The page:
It doesn’t have to be tense. We’re not suggesting you go back to work. We mean simple jobs that provide a little extra money without wasting too much time or stressing you out. Consider dog walking, crossing guarding, working as a Marshall at your local golf course, or greeting customers at Walmart. You could work for a ridesharing company and set your schedule.
Who cares if these aren’t glamorous jobs? They are not stressful and will only take a small amount of your time. They will provide you with additional funds to supplement your retirement savings. Even if you only work 15 to 20 hours per week and earn minimum wage, that’s money in your pocket.
Make Changes to Your Insurance Policies
Insurance is prohibitively expensive. Insurance policies for your home, car, and life all add up. They will almost certainly cost you a monthly bundle — $500 or more. However, your insurance requirements change as you get older. It would help if you made the necessary adjustments.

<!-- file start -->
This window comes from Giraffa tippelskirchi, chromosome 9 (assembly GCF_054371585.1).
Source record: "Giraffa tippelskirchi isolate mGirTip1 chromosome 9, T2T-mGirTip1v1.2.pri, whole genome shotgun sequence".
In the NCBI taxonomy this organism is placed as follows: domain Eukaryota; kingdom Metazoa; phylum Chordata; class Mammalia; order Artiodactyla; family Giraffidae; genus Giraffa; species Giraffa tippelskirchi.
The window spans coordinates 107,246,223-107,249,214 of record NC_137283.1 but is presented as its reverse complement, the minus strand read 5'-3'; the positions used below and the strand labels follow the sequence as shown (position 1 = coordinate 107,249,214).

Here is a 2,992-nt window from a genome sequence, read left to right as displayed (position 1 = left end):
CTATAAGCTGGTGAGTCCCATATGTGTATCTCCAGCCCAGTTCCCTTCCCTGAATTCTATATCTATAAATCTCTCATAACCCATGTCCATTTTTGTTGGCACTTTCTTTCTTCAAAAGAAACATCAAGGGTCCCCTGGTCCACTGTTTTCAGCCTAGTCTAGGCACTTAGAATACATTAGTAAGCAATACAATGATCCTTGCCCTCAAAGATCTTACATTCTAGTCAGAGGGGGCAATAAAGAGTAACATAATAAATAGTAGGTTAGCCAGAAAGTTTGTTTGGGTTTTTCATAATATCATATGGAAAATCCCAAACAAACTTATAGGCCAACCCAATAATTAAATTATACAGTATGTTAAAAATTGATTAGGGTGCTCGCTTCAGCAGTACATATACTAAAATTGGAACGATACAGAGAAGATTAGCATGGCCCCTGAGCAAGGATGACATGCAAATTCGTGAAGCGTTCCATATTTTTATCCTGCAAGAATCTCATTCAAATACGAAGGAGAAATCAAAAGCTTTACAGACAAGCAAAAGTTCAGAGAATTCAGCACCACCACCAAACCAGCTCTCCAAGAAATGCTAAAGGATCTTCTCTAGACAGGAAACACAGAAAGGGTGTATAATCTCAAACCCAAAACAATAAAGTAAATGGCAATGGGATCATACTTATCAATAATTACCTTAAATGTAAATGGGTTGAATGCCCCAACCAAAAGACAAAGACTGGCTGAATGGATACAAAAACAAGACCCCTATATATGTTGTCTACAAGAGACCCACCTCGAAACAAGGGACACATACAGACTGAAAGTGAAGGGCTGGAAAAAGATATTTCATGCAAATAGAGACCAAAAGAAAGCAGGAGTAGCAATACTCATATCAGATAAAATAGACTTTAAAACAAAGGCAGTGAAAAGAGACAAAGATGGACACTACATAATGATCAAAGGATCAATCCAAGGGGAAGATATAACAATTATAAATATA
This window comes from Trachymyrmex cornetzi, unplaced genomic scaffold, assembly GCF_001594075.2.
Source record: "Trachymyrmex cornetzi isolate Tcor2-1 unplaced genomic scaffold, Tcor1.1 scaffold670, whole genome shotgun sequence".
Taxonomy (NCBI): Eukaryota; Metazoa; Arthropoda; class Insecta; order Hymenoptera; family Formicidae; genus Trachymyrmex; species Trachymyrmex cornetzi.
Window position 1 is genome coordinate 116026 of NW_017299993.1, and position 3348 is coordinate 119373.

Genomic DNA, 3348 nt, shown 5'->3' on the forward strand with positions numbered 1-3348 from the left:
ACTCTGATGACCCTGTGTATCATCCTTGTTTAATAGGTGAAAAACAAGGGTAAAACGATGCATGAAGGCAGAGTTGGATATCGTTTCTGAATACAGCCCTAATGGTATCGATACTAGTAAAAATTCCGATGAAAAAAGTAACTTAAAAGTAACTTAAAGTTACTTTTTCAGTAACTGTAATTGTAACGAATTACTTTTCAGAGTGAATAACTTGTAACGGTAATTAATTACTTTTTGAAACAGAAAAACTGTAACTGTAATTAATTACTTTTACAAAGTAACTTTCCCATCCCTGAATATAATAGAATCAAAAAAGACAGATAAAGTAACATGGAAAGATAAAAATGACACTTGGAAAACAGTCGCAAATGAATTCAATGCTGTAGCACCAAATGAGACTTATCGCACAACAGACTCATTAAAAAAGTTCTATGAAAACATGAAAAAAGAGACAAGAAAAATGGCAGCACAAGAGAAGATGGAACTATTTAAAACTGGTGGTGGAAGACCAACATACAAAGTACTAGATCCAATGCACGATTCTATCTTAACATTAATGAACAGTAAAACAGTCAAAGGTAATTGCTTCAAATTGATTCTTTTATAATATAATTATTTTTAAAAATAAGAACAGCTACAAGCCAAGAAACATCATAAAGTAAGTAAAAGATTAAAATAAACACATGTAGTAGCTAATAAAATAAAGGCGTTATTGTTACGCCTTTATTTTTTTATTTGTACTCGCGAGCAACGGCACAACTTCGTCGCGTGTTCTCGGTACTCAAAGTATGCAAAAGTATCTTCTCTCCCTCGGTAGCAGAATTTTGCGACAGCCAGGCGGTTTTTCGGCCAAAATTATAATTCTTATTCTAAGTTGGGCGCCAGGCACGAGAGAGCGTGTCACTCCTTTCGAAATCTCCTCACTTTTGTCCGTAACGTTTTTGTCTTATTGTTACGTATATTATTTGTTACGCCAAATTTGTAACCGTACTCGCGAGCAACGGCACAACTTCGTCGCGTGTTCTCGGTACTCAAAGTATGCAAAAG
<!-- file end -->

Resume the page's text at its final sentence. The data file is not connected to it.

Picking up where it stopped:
For example, you may no longer require significant life insurance policies. Your children are adults with their incomes. You don’t have to worry about that if your mortgage is paid off. Consider reducing your coverage to save money on your monthly premium. Similarly, it would help if you considered canceling any life insurance policies you have on your children. They can obtain their own insurance once they reach the age of majority.